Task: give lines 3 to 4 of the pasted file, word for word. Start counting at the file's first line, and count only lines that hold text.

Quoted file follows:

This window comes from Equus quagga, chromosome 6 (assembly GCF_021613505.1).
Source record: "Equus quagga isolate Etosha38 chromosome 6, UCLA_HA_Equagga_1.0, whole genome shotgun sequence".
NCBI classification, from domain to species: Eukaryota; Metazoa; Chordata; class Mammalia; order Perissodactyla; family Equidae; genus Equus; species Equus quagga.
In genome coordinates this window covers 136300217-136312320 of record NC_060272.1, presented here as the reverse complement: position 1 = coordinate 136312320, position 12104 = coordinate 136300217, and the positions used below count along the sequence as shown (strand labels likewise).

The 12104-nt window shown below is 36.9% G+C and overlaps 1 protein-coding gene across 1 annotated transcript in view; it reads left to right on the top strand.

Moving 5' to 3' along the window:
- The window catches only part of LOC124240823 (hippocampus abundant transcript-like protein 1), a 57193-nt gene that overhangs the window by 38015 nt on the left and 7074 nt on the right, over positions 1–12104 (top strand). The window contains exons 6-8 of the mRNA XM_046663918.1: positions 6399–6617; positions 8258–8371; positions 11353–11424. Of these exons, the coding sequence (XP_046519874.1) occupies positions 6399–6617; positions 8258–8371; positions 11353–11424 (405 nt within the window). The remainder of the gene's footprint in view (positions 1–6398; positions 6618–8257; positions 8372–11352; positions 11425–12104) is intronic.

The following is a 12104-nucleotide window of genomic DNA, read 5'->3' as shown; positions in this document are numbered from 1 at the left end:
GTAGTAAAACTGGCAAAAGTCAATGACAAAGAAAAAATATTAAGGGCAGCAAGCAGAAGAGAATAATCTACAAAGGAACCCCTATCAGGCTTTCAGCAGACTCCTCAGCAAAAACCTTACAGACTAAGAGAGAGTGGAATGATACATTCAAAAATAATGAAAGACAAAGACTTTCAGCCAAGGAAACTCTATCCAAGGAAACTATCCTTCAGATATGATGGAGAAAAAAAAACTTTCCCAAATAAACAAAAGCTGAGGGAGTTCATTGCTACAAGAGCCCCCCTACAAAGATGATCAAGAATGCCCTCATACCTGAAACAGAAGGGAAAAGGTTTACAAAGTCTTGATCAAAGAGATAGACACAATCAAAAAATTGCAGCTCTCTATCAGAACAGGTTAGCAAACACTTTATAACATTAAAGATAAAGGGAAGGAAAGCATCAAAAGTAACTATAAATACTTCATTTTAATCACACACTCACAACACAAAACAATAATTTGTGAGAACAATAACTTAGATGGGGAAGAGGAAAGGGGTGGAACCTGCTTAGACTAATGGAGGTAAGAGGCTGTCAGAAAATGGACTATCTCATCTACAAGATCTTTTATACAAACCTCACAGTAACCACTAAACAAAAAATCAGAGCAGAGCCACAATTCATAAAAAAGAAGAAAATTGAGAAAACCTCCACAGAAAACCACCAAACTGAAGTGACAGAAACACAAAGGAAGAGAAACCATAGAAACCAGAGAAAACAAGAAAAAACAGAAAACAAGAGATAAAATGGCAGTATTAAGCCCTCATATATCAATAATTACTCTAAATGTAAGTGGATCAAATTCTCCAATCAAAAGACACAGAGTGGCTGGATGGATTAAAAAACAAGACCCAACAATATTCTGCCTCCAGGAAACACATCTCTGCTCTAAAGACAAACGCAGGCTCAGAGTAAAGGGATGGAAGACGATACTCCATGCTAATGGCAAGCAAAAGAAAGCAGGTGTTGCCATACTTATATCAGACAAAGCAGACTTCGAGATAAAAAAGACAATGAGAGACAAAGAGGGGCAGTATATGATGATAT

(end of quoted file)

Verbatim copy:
NCBI classification, from domain to species: Eukaryota; Metazoa; Chordata; class Mammalia; order Perissodactyla; family Equidae; genus Equus; species Equus quagga.
In genome coordinates this window covers 136300217-136312320 of record NC_060272.1, presented here as the reverse complement: position 1 = coordinate 136312320, position 12104 = coordinate 136300217, and the positions used below count along the sequence as shown (strand labels likewise).